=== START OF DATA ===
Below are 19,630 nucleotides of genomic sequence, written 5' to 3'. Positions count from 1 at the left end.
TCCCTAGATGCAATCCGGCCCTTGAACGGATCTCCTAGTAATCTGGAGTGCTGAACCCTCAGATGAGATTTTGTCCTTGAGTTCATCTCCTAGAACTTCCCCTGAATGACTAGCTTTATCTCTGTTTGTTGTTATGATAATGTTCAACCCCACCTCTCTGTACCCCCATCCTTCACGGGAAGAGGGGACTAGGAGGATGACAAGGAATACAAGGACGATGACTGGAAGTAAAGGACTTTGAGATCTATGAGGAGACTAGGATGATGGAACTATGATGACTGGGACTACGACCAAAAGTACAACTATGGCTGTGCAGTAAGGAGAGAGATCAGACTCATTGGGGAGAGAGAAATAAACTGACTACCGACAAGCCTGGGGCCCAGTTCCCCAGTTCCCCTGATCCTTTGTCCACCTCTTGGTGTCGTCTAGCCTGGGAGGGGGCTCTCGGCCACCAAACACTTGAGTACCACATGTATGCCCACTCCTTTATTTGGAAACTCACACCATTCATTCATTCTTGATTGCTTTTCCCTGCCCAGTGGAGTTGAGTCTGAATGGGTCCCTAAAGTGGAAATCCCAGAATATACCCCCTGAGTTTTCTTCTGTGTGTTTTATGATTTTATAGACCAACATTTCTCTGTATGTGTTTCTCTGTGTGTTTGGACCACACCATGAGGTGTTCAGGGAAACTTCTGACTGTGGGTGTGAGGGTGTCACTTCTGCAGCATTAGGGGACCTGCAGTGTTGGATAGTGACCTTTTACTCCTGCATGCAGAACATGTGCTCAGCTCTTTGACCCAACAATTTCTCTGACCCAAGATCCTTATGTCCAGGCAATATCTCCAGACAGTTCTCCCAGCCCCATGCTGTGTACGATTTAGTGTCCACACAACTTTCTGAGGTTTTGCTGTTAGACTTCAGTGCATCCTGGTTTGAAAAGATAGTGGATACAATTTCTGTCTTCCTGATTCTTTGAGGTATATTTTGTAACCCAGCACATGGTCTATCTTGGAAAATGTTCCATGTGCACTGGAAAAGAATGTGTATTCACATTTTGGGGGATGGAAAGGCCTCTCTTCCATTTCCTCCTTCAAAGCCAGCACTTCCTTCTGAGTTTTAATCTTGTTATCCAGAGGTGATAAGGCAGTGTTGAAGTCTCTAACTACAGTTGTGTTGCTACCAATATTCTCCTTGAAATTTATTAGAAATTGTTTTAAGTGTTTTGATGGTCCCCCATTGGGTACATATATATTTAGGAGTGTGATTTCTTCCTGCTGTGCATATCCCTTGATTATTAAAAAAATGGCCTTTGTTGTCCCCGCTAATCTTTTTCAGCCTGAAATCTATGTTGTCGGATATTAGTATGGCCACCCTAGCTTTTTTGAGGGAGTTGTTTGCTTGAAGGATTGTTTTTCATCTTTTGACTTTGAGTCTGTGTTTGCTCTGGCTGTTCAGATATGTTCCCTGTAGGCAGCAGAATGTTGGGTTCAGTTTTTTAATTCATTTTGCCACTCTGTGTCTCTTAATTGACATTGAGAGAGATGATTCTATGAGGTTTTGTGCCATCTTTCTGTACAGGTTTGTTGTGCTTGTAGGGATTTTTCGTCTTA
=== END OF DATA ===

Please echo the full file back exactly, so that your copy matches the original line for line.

Below are 19,630 nucleotides of genomic sequence, written 5' to 3'. Positions count from 1 at the left end.
TCCCTAGATGCAATCCGGCCCTTGAACGGATCTCCTAGTAATCTGGAGTGCTGAACCCTCAGATGAGATTTTGTCCTTGAGTTCATCTCCTAGAACTTCCCCTGAATGACTAGCTTTATCTCTGTTTGTTGTTATGATAATGTTCAACCCCACCTCTCTGTACCCCCATCCTTCACGGGAAGAGGGGACTAGGAGGATGACAAGGAATACAAGGACGATGACTGGAAGTAAAGGACTTTGAGATCTATGAGGAGACTAGGATGATGGAACTATGATGACTGGGACTACGACCAAAAGTACAACTATGGCTGTGCAGTAAGGAGAGAGATCAGACTCATTGGGGAGAGAGAAATAAACTGACTACCGACAAGCCTGGGGCCCAGTTCCCCAGTTCCCCTGATCCTTTGTCCACCTCTTGGTGTCGTCTAGCCTGGGAGGGGGCTCTCGGCCACCAAACACTTGAGTACCACATGTATGCCCACTCCTTTATTTGGAAACTCACACCATTCATTCATTCTTGATTGCTTTTCCCTGCCCAGTGGAGTTGAGTCTGAATGGGTCCCTAAAGTGGAAATCCCAGAATATACCCCCTGAGTTTTCTTCTGTGTGTTTTATGATTTTATAGACCAACATTTCTCTGTATGTGTTTCTCTGTGTGTTTGGACCACACCATGAGGTGTTCAGGGAAACTTCTGACTGTGGGTGTGAGGGTGTCACTTCTGCAGCATTAGGGGACCTGCAGTGTTGGATAGTGACCTTTTACTCCTGCATGCAGAACATGTGCTCAGCTCTTTGACCCAACAATTTCTCTGACCCAAGATCCTTATGTCCAGGCAATATCTCCAGACAGTTCTCCCAGCCCCATGCTGTGTACGATTTAGTGTCCACACAACTTTCTGAGGTTTTGCTGTTAGACTTCAGTGCATCCTGGTTTGAAAAGATAGTGGATACAATTTCTGTCTTCCTGATTCTTTGAGGTATATTTTGTAACCCAGCACATGGTCTATCTTGGAAAATGTTCCATGTGCACTGGAAAAGAATGTGTATTCACATTTTGGGGGATGGAAAGGCCTCTCTTCCATTTCCTCCTTCAAAGCCAGCACTTCCTTCTGAGTTTTAATCTTGTTATCCAGAGGTGATAAGGCAGTGTTGAAGTCTCTAACTACAGTTGTGTTGCTACCAATATTCTCCTTGAAATTTATTAGAAATTGTTTTAAGTGTTTTGATGGTCCCCCATTGGGTACATATATATTTAGGAGTGTGATTTCTTCCTGCTGTGCATATCCCTTGATTATTAAAAAAATGGCCTTTGTTGTCCCCGCTAATCTTTTTCAGCCTGAAATCTATGTTGTCGGATATTAGTATGGCCACCCTAGCTTTTTTGAGGGAGTTGTTTGCTTGAAGGATTGTTTTTCATCTTTTGACTTTGAGTCTGTGTTTGCTCTGGCTGTTCAGATATGTTCCCTGTAGGCAGCAGAATGTTGGGTTCAGTTTTTTAATTCATTTTGCCACTCTGTGTCTCTTAATTGACATTGAGAGAGATGATTCTATGAGGTTTTGTGCCATCTTTCTGTACAGGTTTGTTGTGCTTGTAGGGATTTTTCGTCTTA